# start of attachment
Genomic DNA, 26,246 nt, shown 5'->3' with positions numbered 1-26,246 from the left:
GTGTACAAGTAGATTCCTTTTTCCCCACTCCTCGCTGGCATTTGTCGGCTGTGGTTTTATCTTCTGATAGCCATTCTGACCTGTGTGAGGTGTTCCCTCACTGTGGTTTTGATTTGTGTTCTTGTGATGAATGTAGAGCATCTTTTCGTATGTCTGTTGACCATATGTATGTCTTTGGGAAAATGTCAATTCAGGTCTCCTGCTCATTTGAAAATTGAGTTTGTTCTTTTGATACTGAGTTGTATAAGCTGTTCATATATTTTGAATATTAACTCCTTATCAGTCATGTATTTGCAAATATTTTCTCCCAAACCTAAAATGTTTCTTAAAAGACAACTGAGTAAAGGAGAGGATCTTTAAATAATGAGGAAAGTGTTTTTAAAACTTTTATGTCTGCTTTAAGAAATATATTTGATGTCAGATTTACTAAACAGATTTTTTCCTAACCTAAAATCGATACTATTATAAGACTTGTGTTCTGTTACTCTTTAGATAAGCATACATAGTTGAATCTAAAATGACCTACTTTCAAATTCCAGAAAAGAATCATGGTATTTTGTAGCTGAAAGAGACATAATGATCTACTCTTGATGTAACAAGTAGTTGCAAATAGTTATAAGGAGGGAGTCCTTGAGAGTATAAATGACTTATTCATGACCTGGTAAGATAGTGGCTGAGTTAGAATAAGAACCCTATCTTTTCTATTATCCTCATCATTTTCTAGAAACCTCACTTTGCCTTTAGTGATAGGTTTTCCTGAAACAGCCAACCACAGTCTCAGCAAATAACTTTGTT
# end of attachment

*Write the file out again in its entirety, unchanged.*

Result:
Genomic DNA, 26,246 nt, shown 5'->3' with positions numbered 1-26,246 from the left:
GTGTACAAGTAGATTCCTTTTTCCCCACTCCTCGCTGGCATTTGTCGGCTGTGGTTTTATCTTCTGATAGCCATTCTGACCTGTGTGAGGTGTTCCCTCACTGTGGTTTTGATTTGTGTTCTTGTGATGAATGTAGAGCATCTTTTCGTATGTCTGTTGACCATATGTATGTCTTTGGGAAAATGTCAATTCAGGTCTCCTGCTCATTTGAAAATTGAGTTTGTTCTTTTGATACTGAGTTGTATAAGCTGTTCATATATTTTGAATATTAACTCCTTATCAGTCATGTATTTGCAAATATTTTCTCCCAAACCTAAAATGTTTCTTAAAAGACAACTGAGTAAAGGAGAGGATCTTTAAATAATGAGGAAAGTGTTTTTAAAACTTTTATGTCTGCTTTAAGAAATATATTTGATGTCAGATTTACTAAACAGATTTTTTCCTAACCTAAAATCGATACTATTATAAGACTTGTGTTCTGTTACTCTTTAGATAAGCATACATAGTTGAATCTAAAATGACCTACTTTCAAATTCCAGAAAAGAATCATGGTATTTTGTAGCTGAAAGAGACATAATGATCTACTCTTGATGTAACAAGTAGTTGCAAATAGTTATAAGGAGGGAGTCCTTGAGAGTATAAATGACTTATTCATGACCTGGTAAGATAGTGGCTGAGTTAGAATAAGAACCCTATCTTTTCTATTATCCTCATCATTTTCTAGAAACCTCACTTTGCCTTTAGTGATAGGTTTTCCTGAAACAGCCAACCACAGTCTCAGCAAATAACTTTGTT